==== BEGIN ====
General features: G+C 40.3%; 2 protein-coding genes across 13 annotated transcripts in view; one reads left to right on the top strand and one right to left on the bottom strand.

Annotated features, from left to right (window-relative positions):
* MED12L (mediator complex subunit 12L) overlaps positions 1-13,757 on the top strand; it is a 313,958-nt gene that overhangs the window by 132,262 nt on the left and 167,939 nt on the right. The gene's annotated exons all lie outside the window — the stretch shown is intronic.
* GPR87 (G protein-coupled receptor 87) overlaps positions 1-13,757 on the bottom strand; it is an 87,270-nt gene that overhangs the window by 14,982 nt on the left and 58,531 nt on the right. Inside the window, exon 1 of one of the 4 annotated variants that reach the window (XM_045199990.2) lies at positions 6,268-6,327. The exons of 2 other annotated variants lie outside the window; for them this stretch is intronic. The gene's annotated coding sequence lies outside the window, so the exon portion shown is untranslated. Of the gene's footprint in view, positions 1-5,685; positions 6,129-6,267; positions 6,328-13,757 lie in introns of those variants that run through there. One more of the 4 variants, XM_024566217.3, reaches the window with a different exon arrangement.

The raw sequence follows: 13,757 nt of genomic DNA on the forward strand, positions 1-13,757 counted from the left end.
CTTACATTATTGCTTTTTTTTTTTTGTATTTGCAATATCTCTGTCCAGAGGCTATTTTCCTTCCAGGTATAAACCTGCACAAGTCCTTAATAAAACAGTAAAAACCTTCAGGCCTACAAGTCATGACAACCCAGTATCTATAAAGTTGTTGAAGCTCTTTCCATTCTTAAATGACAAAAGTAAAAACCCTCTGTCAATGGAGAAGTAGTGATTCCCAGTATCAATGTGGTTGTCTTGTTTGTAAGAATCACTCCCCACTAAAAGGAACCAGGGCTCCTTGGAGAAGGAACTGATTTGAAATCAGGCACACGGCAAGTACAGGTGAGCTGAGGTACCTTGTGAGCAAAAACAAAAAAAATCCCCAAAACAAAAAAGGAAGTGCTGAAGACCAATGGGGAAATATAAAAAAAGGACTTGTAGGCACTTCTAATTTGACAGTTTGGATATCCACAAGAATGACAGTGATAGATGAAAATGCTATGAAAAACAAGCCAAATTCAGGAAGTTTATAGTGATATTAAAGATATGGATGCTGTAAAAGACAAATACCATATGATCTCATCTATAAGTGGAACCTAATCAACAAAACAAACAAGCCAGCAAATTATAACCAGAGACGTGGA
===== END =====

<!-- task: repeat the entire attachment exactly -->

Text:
General features: G+C 40.3%; 2 protein-coding genes across 13 annotated transcripts in view; one reads left to right on the top strand and one right to left on the bottom strand.

Annotated features, from left to right (window-relative positions):
* MED12L (mediator complex subunit 12L) overlaps positions 1-13,757 on the top strand; it is a 313,958-nt gene that overhangs the window by 132,262 nt on the left and 167,939 nt on the right. The gene's annotated exons all lie outside the window — the stretch shown is intronic.
* GPR87 (G protein-coupled receptor 87) overlaps positions 1-13,757 on the bottom strand; it is an 87,270-nt gene that overhangs the window by 14,982 nt on the left and 58,531 nt on the right. Inside the window, exon 1 of one of the 4 annotated variants that reach the window (XM_045199990.2) lies at positions 6,268-6,327. The exons of 2 other annotated variants lie outside the window; for them this stretch is intronic. The gene's annotated coding sequence lies outside the window, so the exon portion shown is untranslated. Of the gene's footprint in view, positions 1-5,685; positions 6,129-6,267; positions 6,328-13,757 lie in introns of those variants that run through there. One more of the 4 variants, XM_024566217.3, reaches the window with a different exon arrangement.

The raw sequence follows: 13,757 nt of genomic DNA on the forward strand, positions 1-13,757 counted from the left end.
CTTACATTATTGCTTTTTTTTTTTTGTATTTGCAATATCTCTGTCCAGAGGCTATTTTCCTTCCAGGTATAAACCTGCACAAGTCCTTAATAAAACAGTAAAAACCTTCAGGCCTACAAGTCATGACAACCCAGTATCTATAAAGTTGTTGAAGCTCTTTCCATTCTTAAATGACAAAAGTAAAAACCCTCTGTCAATGGAGAAGTAGTGATTCCCAGTATCAATGTGGTTGTCTTGTTTGTAAGAATCACTCCCCACTAAAAGGAACCAGGGCTCCTTGGAGAAGGAACTGATTTGAAATCAGGCACACGGCAAGTACAGGTGAGCTGAGGTACCTTGTGAGCAAAAACAAAAAAAATCCCCAAAACAAAAAAGGAAGTGCTGAAGACCAATGGGGAAATATAAAAAAAGGACTTGTAGGCACTTCTAATTTGACAGTTTGGATATCCACAAGAATGACAGTGATAGATGAAAATGCTATGAAAAACAAGCCAAATTCAGGAAGTTTATAGTGATATTAAAGATATGGATGCTGTAAAAGACAAATACCATATGATCTCATCTATAAGTGGAACCTAATCAACAAAACAAACAAGCCAGCAAATTATAACCAGAGACGTGGA